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Posts Tagged ‘flowers’

Today my daughter presented me with this cup of carefully planted dandelions (the cup was packed with soil) and, holding her bent arms in close to her body with fists clenched tight, she told me that “the flowers are captivated by the dirt.”  Captivated?  Oh! She meant captured, held in place…

I put the cup on the table and swooped down to give her a great big hug and kiss.  “Thank you, sweetheart!  They’re beautiful!”

And, using a surprising new phrase for the third time today, she replied, “No problation, Mummy.”

Oh, would that time could stand still and my daughter stay lovely like this forever!

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Is it grey and rainy in Dorset right now?  Because that’s not what I see in my mind’s eye.  It’s April, and I know the cowslip in the lanes is bursting into its full glory, so full and wild that it brushes the car on either side as you drive.  And the hedges are alive with songbirds, joyful that the days are turning lighter and brighter after the long, wet winter.  And the grass is soaking up all that sun and rain, and turning it into a green so beautiful and intense that when you realise, it nearly takes your breath away.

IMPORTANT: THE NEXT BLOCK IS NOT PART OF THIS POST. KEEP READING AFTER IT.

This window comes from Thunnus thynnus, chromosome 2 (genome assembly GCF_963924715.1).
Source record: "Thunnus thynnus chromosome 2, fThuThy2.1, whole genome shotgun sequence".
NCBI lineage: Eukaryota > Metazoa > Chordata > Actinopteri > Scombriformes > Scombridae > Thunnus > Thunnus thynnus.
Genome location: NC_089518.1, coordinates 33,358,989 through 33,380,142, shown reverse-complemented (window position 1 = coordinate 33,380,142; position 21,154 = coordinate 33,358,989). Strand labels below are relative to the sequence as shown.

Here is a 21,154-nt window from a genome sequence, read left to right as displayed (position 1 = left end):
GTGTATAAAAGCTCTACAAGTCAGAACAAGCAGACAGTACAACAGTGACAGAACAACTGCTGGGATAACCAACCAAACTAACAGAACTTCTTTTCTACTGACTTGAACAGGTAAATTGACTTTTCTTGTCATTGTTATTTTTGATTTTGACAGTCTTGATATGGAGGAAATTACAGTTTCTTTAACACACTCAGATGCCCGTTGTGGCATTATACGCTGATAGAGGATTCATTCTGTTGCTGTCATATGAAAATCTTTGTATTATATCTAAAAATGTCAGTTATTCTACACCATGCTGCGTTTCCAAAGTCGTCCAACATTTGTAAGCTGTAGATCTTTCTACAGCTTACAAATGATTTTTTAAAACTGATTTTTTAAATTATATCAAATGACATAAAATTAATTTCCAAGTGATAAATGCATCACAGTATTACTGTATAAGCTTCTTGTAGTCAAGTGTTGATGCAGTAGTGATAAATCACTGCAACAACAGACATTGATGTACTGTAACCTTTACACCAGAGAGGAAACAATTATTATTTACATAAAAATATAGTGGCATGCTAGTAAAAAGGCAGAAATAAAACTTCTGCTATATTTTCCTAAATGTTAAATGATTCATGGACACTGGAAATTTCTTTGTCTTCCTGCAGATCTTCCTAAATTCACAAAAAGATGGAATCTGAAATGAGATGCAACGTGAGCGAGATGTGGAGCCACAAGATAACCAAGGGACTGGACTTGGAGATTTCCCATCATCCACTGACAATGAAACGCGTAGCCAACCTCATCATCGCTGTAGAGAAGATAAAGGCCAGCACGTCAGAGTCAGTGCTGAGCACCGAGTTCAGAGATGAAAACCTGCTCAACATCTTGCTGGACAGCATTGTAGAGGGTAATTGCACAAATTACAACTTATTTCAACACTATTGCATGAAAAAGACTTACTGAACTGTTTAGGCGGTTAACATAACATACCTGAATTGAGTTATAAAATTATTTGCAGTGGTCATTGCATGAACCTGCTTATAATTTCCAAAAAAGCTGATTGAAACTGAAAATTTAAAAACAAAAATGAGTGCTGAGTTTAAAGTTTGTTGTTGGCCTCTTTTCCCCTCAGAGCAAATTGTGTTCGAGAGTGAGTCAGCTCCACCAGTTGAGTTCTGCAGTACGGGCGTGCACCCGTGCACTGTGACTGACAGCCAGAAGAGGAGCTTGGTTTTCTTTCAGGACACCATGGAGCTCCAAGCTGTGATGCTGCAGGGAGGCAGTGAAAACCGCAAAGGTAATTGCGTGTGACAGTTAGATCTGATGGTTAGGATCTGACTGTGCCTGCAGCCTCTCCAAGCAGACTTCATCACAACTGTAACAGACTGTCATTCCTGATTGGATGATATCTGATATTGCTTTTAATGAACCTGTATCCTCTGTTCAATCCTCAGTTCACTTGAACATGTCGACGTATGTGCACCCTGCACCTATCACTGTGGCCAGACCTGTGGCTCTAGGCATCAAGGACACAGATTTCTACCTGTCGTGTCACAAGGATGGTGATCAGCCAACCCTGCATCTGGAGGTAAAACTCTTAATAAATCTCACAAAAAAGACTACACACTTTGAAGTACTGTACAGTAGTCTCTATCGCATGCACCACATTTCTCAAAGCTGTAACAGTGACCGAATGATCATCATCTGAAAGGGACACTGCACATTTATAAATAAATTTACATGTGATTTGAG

Is it overcast and windy in England right now?  Because that’s not what I am remembering.  I see clear blue skies punctuated by wispy white clouds.  I can see our garden, unkempt and untidy, bursting with overgrown beauty.  The forsythia is in full bloom, a yellow so bright that it looks slightly unreal.  And the tree above is coming back to life, with those delicate fronds of pale, pale green that will suddenly explode — overnight — into the breathtaking profusion of pink blooms that appeared with perfect timing to welcome my first baby girl home.

Is it muddy and messy in Britain right now?  Because I remember the clean smell of the spring air as the weather turns, the way those first breezes blow fresh through newly opened windows, and banish the stale of winter from a cooped-up house.  I remember the joy of sleeping on sheets that have dried on the line at last and smell of Spring’s bright sunshine, instead hanging over the banister and smelling of the gas fire and last night’s dinner.  I remember a thousand blooms springing forth, in places expected, unexpected, and impossible, that colour every view and change the world from dull to extraordinary in a matter of days.

There is no time of year that is more beautiful in England than the spring.  And possibly no place on earth that can compare to its splendor right now.  And though I know I am conveniently forgetting the negatives — the rain, the mud, the cold — I also know that I am remembering it completely accurately.  For despite the best efforts of reality, England in the spring really is that spectacular.

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